By Emmanuel Akli

President Mills

Barely a week after the Wikileaks website exposed both the National Democratic Congress (NDC) and its predecessor, the New Patriotic Party (NPP) governments on the way they handled the fight against narcotic drugs in the country, information filtering in indicates that the Atta Mills government has revoked as many as 375 diplomatic passports.

Among those who have been affected are Pastors, Imams, businessmen and chiefs, who by virtue of the diplomatic passport use the Very Very Important People (VVIP) Lounge at the Kotoka International Airport anytime they travel outside the country.

So far, there has not been any official comment as to whether these passports were revoked because their holders were suspected to be dealing in drugs.

But Deputy Minister of information, Samuel Okudzeto Ablakwa told The Chronicle in a telephone interview at the weekend that the revocation had nothing to do with the Wikileaks report, and that the decision was taken in 2009 as part of efforts by the Atta Mills government to fight against the drug menace in the country.

In the Wikileaks publication, President Mills was quoted as having told the American Ambassador in Ghana, during a private conversation that elements of his government had already been compromised, and that officials at the airport tipped off drug traffickers about operations there.

Critics of the government have interpreted this statement to mean that President Mills might have information about people in his government who deal in drugs, and that he must expose them. The President has so far not commented on the issue, except a terse statement reported in the Ghanaian Times that he trusted his Ministers.

In the Wikileaks reports concerning the Kufuor government, the cables said the drug barons are generally supporters of the New Patriotic Party (NPP) and suggested that the ruling party had no plans to pursue them, even though their identities were well known.
The cables further claimed that some of the barons had infiltrated NACOB so much so that the officers conspired with them.

The cables, which involve intelligence information sent from Ghana by the US embassy to its government in Washington, also quoted unnamed top NACOB officials, as saying that the government has effectively neutered NACOB, since the embarrassing arrest in the U.S. of NPP MP, Eric Amoateng, in 2005.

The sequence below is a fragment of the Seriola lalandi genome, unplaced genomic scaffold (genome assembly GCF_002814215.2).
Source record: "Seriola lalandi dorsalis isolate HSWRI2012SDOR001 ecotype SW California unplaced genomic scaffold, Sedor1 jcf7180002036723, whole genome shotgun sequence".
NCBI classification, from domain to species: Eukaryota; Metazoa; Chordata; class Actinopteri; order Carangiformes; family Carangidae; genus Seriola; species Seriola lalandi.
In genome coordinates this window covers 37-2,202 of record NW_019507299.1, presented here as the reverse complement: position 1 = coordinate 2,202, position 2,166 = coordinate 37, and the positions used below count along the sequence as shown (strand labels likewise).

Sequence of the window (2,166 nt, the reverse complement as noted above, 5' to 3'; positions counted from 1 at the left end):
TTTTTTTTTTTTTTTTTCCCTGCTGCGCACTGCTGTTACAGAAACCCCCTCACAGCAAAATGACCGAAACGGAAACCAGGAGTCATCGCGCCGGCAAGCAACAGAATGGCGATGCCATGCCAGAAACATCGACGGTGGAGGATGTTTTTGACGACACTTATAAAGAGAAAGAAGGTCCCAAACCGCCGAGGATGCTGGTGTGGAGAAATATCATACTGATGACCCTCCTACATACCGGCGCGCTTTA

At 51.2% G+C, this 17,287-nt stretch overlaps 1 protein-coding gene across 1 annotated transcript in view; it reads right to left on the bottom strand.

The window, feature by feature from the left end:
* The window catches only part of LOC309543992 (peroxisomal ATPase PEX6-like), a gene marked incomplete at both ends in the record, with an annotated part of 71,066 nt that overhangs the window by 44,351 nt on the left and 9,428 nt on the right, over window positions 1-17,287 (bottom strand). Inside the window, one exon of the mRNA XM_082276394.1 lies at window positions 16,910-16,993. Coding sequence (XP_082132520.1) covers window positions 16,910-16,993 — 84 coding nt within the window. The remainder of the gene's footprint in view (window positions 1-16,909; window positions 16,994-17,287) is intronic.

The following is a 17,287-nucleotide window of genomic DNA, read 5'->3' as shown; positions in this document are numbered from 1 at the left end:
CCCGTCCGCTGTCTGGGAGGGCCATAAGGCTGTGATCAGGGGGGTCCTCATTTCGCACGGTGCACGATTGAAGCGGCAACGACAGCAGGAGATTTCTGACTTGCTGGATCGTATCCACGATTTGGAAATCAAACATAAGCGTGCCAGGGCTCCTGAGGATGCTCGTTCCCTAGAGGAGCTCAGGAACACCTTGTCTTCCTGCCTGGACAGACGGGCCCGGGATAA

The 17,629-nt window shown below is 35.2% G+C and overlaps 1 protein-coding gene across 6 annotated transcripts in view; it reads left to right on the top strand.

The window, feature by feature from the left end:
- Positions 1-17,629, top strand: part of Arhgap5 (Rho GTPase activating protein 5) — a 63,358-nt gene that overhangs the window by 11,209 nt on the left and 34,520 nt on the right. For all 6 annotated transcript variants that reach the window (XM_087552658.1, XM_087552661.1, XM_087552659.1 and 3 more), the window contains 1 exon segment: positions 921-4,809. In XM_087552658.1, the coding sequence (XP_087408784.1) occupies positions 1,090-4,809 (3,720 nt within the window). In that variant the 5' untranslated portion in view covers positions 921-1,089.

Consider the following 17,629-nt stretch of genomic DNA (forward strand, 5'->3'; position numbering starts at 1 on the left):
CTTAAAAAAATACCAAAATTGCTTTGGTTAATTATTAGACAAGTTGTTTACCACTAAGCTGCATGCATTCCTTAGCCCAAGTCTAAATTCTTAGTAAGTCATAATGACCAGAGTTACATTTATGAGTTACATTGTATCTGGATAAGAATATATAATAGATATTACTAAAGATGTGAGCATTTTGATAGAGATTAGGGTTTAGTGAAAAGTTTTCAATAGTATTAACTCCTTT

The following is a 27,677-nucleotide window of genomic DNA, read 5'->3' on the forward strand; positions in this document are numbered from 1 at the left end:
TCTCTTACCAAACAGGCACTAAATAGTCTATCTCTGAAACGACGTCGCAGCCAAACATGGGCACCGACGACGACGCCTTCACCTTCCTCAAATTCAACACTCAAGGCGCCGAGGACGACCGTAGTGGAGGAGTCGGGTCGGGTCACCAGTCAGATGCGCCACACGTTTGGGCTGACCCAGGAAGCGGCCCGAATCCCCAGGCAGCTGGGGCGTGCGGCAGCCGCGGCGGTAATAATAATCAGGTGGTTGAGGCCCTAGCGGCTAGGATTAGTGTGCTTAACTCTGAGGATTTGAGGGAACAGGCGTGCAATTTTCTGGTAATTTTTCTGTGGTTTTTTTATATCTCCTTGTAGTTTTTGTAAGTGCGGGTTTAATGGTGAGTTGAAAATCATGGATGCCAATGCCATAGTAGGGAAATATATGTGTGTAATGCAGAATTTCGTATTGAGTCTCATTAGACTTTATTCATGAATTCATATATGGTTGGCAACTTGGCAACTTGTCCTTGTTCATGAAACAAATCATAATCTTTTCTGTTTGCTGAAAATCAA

All the high-ranking officials during that time, according to the cables, were removed because the Government of Ghana (GoG) was upset with NACOB, since it co-operated closely with the U.S government on the case, which resulted in Amoateng’s guilty plea and subsequent imprisonment in the U.S.

Okudzeto told this reporter that the government was determined to fight the drug menace, as a result of which the President subjected himself to body checks during his first trip outside the country. He added that all Ministers who use the VVIP lounge are subjected to thorough security checks before they are allowed to board their flights.

According to the Deputy Minister, a draft bill that seeks to turn NACOB into a Commission and make it report directly to the President has also been placed before cabinet for discussion and subsequent approval. All these efforts, he contended, are part of the efforts to fight against the canker.

In the case of the 375 revoked diplomatic passports, Okudzeto said all manner of people had the passport and used the VVIP Lounge, hence the government’s decision on the issue.

In reaction, former President Kufuor also told Radio Gold that he was surprised about the information sent to Washington by the America Embassy about his government. Kufuor contended that his government did everything possible to fight the drug menace, and cited Operation Westbridge which he initiated with the British government, which operation led to the seizure of drugs at the Kotoka Airport.

“Indeed, if this is the information the American Embassy sent to their government, then it is unfortunate”, he said.

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